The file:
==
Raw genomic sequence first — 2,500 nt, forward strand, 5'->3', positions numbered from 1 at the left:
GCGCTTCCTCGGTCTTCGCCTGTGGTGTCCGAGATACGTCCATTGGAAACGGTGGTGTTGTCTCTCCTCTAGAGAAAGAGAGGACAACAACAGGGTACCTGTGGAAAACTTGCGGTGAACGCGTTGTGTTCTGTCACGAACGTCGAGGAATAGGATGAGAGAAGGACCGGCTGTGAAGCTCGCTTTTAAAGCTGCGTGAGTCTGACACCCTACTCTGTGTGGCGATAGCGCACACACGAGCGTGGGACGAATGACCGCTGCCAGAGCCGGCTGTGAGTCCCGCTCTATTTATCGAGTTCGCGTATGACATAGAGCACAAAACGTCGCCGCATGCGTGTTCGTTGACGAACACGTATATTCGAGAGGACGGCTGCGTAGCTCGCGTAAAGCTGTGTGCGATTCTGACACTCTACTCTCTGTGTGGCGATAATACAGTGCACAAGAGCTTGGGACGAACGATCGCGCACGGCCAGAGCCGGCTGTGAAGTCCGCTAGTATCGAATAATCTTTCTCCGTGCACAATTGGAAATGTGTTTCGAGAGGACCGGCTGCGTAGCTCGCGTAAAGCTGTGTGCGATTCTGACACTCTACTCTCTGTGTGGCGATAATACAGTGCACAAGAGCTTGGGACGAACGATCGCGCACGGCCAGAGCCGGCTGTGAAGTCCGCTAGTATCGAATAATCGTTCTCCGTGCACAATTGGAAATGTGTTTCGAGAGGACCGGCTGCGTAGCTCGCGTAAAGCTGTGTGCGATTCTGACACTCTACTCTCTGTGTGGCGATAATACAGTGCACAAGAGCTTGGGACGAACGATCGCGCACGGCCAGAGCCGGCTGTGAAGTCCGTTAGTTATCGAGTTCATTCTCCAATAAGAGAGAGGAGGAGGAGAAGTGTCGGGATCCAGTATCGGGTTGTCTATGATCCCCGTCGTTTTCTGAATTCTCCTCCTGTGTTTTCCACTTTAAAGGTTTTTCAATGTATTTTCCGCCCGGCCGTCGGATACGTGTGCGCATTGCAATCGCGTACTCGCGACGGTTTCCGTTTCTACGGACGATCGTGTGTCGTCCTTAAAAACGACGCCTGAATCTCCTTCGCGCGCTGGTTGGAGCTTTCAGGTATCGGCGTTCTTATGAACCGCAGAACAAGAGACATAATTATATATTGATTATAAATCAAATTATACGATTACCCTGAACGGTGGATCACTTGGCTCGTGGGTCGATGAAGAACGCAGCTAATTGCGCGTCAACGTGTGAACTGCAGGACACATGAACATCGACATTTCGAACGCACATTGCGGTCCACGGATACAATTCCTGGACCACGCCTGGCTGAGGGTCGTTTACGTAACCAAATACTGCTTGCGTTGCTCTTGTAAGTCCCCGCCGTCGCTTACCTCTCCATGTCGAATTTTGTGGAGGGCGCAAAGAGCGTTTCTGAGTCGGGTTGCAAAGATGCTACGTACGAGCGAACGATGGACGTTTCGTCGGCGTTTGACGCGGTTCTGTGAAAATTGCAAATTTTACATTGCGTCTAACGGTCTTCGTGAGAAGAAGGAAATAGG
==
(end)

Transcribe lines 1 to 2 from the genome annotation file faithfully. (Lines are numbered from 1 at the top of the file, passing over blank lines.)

Raw genomic sequence first — 2,500 nt, forward strand, 5'->3', positions numbered from 1 at the left:
GCGCTTCCTCGGTCTTCGCCTGTGGTGTCCGAGATACGTCCATTGGAAACGGTGGTGTTGTCTCTCCTCTAGAGAAAGAGAGGACAACAACAGGGTACCTGTGGAAAACTTGCGGTGAACGCGTTGTGTTCTGTCACGAACGTCGAGGAATAGGATGAGAGAAGGACCGGCTGTGAAGCTCGCTTTTAAAGCTGCGTGAGTCTGACACCCTACTCTGTGTGGCGATAGCGCACACACGAGCGTGGGACGAATGACCGCTGCCAGAGCCGGCTGTGAGTCCCGCTCTATTTATCGAGTTCGCGTATGACATAGAGCACAAAACGTCGCCGCATGCGTGTTCGTTGACGAACACGTATATTCGAGAGGACGGCTGCGTAGCTCGCGTAAAGCTGTGTGCGATTCTGACACTCTACTCTCTGTGTGGCGATAATACAGTGCACAAGAGCTTGGGACGAACGATCGCGCACGGCCAGAGCCGGCTGTGAAGTCCGCTAGTATCGAATAATCTTTCTCCGTGCACAATTGGAAATGTGTTTCGAGAGGACCGGCTGCGTAGCTCGCGTAAAGCTGTGTGCGATTCTGACACTCTACTCTCTGTGTGGCGATAATACAGTGCACAAGAGCTTGGGACGAACGATCGCGCACGGCCAGAGCCGGCTGTGAAGTCCGCTAGTATCGAATAATCGTTCTCCGTGCACAATTGGAAATGTGTTTCGAGAGGACCGGCTGCGTAGCTCGCGTAAAGCTGTGTGCGATTCTGACACTCTACTCTCTGTGTGGCGATAATACAGTGCACAAGAGCTTGGGACGAACGATCGCGCACGGCCAGAGCCGGCTGTGAAGTCCGTTAGTTATCGAGTTCATTCTCCAATAAGAGAGAGGAGGAGGAGAAGTGTCGGGATCCAGTATCGGGTTGTCTATGATCCCCGTCGTTTTCTGAATTCTCCTCCTGTGTTTTCCACTTTAAAGGTTTTTCAATGTATTTTCCGCCCGGCCGTCGGATACGTGTGCGCATTGCAATCGCGTACTCGCGACGGTTTCCGTTTCTACGGACGATCGTGTGTCGTCCTTAAAAACGACGCCTGAATCTCCTTCGCGCGCTGGTTGGAGCTTTCAGGTATCGGCGTTCTTATGAACCGCAGAACAAGAGACATAATTATATATTGATTATAAATCAAATTATACGATTACCCTGAACGGTGGATCACTTGGCTCGTGGGTCGATGAAGAACGCAGCTAATTGCGCGTCAACGTGTGAACTGCAGGACACATGAACATCGACATTTCGAACGCACATTGCGGTCCACGGATACAATTCCTGGACCACGCCTGGCTGAGGGTCGTTTACGTAACCAAATACTGCTTGCGTTGCTCTTGTAAGTCCCCGCCGTCGCTTACCTCTCCATGTCGAATTTTGTGGAGGGCGCAAAGAGCGTTTCTGAGTCGGGTTGCAAAGATGCTACGTACGAGCGAACGATGGACGTTTCGTCGGCGTTTGACGCGGTTCTGTGAAAATTGCAAATTTTACATTGCGTCTAACGGTCTTCGTGAGAAGAAGGAAATAGG